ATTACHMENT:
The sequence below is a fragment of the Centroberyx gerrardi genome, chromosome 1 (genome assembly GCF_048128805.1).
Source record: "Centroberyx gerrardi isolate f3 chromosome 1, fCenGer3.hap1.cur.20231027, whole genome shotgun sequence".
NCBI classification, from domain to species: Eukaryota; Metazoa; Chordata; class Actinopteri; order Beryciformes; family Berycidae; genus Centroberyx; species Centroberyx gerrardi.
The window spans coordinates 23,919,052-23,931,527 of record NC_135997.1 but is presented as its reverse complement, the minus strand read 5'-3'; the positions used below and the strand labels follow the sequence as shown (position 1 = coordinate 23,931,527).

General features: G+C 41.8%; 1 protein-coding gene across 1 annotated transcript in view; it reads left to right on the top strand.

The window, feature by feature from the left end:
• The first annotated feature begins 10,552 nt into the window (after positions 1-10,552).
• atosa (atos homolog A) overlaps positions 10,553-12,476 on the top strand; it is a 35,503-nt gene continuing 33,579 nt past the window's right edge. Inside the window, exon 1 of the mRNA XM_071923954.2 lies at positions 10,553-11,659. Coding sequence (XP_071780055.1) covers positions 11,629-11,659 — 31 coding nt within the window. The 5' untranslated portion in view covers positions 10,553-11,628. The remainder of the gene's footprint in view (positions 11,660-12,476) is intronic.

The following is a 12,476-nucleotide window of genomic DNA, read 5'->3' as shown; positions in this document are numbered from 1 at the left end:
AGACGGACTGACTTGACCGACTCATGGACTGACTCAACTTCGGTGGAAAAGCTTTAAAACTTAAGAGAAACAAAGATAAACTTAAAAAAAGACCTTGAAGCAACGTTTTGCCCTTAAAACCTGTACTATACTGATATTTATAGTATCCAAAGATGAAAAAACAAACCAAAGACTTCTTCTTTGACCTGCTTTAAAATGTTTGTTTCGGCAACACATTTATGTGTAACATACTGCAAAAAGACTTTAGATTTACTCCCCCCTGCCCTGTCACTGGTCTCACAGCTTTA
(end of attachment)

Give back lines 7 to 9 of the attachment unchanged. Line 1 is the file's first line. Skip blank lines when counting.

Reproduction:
• The first annotated feature begins 10,552 nt into the window (after positions 1-10,552).
• atosa (atos homolog A) overlaps positions 10,553-12,476 on the top strand; it is a 35,503-nt gene continuing 33,579 nt past the window's right edge. Inside the window, exon 1 of the mRNA XM_071923954.2 lies at positions 10,553-11,659. Coding sequence (XP_071780055.1) covers positions 11,629-11,659 — 31 coding nt within the window. The 5' untranslated portion in view covers positions 10,553-11,628. The remainder of the gene's footprint in view (positions 11,660-12,476) is intronic.

The following is a 12,476-nucleotide window of genomic DNA, read 5'->3' as shown; positions in this document are numbered from 1 at the left end: